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“Cross-Cultural Perspectives on Creative Behavior and the Use of Psychedelics”.
Yearbook of Cross-Cultural Medicine and Psychotherapy. 1995;? (6).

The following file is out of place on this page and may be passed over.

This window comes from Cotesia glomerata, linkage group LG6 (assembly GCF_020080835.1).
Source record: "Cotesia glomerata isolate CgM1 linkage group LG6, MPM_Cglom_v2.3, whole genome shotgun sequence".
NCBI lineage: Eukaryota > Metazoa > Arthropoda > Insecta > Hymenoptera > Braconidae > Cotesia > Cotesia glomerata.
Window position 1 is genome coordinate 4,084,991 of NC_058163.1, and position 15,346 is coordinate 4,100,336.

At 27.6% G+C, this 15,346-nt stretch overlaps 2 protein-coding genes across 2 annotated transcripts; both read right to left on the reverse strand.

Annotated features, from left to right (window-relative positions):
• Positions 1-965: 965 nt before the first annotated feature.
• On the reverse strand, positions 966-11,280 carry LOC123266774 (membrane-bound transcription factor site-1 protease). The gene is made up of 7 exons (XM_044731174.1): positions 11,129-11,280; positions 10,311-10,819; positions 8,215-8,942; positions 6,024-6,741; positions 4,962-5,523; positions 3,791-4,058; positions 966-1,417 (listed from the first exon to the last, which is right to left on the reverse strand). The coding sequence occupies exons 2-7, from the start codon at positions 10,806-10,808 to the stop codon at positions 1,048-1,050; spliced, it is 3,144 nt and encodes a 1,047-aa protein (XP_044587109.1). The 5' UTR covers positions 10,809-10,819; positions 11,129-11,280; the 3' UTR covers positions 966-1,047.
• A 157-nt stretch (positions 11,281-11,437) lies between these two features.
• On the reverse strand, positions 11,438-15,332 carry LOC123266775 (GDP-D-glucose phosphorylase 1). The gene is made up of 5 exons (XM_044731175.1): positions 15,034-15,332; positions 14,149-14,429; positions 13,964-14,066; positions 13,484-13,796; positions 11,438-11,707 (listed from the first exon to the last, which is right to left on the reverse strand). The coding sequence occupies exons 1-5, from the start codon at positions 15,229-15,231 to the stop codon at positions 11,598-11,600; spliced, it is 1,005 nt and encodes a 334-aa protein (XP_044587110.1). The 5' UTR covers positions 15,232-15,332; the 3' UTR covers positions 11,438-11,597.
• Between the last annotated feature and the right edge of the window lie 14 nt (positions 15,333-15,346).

In pre-Conquest Mesoamerica, art as a discipline and activity was embedded in such daily activities as the manufacturing of implements, the construction of tools, and the making of paraphernalia for the rituals and ceremonies that reinforced cultural myths. Creativity that was presumptively inspired by psychedelic plants also can be observed in ancient murals, architecture, sculpture, and literature. Contemporary examples include the association between the sacred use of psychedelic mushrooms and the poetic verses of the Mazatec shaman, Maria Sabina, of peyote and the yarn paintings of the Huichol shaman Ramon Medina Silva, and of ayahuasca and the paintings of the mestizo shamanic healer Pablo Amaringo. There is even some evidence of ritual psychedelic usage in the art forms of Late Neolithic Eastern Europe. The ritual use of psychedelics and the art associated with it can be contrasted with contemporary usage by Western artists, as identified in anecdotal accounts and in research studies. Paradoxically, psychedelics appear to foster creative behavior in traditional cultures by upholding their cultural myths, and appear to stimulate creativity among artists in industrialized societies by deconditioning them to their cultural myths, often freeing the imagination so that it can envision concepts and percepts outside the socially constructed cultural mainstream. Art involves the controlled structuring of a medium or a material to communicate as vividly as possible the artist's personal vision of experience. If art resonates with a larger public, it has succeeded in filling the gaps in social knowledge or in resolving cultural contradictions. This perspective may be useful in studying artistic productions associated with psychedelic substances in both traditional and industrialized societies.
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